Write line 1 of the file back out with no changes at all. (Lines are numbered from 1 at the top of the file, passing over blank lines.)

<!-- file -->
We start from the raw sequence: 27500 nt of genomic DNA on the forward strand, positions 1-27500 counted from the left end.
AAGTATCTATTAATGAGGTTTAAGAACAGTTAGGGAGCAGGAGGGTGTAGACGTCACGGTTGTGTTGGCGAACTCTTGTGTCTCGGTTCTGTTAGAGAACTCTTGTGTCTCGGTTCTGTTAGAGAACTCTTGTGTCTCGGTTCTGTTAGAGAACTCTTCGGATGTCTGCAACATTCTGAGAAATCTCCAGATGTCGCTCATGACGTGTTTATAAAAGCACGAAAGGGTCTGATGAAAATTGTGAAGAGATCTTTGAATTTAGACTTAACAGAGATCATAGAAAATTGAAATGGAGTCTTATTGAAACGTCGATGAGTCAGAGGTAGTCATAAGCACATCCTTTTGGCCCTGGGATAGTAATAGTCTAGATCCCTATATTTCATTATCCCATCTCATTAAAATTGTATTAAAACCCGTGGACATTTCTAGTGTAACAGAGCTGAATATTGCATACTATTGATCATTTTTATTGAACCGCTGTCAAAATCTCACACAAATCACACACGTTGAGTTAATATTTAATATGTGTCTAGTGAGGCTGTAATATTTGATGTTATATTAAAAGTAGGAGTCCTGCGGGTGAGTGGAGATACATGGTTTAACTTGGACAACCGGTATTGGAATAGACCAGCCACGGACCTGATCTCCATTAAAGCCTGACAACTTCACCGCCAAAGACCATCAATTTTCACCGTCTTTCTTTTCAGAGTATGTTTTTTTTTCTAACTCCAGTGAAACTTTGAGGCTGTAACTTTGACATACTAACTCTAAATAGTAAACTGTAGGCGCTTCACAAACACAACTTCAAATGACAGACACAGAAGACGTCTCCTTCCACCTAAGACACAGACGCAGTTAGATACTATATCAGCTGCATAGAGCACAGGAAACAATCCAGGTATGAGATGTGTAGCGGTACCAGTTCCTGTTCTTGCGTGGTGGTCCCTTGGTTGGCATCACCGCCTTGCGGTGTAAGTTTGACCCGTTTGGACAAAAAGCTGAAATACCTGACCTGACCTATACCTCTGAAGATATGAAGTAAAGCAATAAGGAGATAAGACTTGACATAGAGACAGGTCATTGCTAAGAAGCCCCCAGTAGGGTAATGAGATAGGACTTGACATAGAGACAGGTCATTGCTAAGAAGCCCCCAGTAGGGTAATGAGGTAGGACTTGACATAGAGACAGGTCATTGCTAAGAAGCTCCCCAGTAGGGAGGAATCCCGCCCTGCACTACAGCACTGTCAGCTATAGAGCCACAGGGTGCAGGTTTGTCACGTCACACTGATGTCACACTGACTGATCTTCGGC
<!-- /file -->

We start from the raw sequence: 27500 nt of genomic DNA on the forward strand, positions 1-27500 counted from the left end.